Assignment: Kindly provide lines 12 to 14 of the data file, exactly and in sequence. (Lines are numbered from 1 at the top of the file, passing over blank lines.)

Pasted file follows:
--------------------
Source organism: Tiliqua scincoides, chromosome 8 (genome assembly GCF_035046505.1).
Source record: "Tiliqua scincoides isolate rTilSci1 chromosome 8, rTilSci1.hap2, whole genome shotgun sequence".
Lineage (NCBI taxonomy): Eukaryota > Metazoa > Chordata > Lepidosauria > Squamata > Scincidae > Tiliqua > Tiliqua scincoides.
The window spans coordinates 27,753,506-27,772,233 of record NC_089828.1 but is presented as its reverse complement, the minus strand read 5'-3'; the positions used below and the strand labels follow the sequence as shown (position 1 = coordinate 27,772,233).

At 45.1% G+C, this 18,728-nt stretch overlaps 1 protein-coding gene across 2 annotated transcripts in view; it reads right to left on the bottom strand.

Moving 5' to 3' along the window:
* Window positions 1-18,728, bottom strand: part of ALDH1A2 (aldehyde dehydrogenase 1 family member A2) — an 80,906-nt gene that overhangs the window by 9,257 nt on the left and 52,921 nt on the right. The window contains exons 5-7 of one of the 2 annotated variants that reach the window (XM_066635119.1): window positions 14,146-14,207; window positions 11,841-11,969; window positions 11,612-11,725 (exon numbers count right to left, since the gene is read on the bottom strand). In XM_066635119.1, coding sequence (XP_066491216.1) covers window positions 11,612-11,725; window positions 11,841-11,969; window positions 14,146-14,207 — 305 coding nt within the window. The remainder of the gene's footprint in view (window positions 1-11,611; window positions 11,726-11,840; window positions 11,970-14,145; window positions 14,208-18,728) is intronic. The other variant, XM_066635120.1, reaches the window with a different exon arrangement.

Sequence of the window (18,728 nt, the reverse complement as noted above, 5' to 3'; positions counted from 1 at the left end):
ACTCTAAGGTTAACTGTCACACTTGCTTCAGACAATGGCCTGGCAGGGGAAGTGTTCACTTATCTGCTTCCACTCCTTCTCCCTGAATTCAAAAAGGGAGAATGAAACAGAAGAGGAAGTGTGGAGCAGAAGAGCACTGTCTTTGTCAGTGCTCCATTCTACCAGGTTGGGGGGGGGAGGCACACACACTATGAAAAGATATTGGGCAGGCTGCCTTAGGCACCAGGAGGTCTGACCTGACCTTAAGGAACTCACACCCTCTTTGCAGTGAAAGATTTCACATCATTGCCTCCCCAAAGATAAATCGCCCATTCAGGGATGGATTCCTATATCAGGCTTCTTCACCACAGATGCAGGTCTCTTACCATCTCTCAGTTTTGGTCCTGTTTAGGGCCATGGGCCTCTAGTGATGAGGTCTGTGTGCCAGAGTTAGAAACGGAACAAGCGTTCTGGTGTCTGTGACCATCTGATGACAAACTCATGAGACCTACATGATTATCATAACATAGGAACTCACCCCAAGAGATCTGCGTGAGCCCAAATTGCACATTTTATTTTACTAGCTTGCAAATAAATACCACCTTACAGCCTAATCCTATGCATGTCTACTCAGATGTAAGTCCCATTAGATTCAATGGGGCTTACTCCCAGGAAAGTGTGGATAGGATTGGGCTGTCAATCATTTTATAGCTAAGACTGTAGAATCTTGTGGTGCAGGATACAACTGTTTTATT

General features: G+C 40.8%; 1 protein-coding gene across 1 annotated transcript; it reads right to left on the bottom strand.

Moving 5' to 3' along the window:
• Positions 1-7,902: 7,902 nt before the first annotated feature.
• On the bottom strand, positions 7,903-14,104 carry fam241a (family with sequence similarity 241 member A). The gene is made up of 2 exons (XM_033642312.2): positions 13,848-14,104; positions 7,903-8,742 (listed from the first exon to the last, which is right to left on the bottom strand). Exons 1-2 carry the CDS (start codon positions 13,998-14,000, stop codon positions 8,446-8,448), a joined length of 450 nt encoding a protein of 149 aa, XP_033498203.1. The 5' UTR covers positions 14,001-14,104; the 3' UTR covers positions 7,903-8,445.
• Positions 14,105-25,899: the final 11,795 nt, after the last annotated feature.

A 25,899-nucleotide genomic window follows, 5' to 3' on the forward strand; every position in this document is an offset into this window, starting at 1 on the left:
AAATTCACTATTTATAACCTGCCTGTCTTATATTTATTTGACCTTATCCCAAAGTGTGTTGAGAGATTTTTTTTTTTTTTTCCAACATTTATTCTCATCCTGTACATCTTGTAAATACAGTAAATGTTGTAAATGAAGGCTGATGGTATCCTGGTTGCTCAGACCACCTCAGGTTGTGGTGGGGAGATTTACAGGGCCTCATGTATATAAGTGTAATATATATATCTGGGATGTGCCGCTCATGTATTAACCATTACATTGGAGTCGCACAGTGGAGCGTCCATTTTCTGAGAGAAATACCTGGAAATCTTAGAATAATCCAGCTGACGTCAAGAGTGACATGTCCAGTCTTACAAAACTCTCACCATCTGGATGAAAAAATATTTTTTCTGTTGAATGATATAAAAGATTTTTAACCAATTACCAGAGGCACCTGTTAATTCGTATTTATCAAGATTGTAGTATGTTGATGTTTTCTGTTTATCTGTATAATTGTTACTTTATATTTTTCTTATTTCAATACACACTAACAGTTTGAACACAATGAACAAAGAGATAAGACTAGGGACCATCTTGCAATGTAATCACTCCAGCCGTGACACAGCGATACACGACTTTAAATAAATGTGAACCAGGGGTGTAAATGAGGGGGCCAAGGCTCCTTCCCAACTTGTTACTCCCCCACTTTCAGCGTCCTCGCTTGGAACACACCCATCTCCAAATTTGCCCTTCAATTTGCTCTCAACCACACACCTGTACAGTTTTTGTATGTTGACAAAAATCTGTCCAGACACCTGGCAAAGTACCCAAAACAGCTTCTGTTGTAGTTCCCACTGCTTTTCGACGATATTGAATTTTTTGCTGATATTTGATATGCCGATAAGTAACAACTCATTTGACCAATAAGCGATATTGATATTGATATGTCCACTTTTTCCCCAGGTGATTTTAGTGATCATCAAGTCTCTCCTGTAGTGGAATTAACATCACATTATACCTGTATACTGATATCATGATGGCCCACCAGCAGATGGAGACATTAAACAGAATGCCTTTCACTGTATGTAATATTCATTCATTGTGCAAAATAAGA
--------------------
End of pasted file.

• Positions 1-7,902: 7,902 nt before the first annotated feature.
• On the bottom strand, positions 7,903-14,104 carry fam241a (family with sequence similarity 241 member A). The gene is made up of 2 exons (XM_033642312.2): positions 13,848-14,104; positions 7,903-8,742 (listed from the first exon to the last, which is right to left on the bottom strand). Exons 1-2 carry the CDS (start codon positions 13,998-14,000, stop codon positions 8,446-8,448), a joined length of 450 nt encoding a protein of 149 aa, XP_033498203.1. The 5' UTR covers positions 14,001-14,104; the 3' UTR covers positions 7,903-8,445.
• Positions 14,105-25,899: the final 11,795 nt, after the last annotated feature.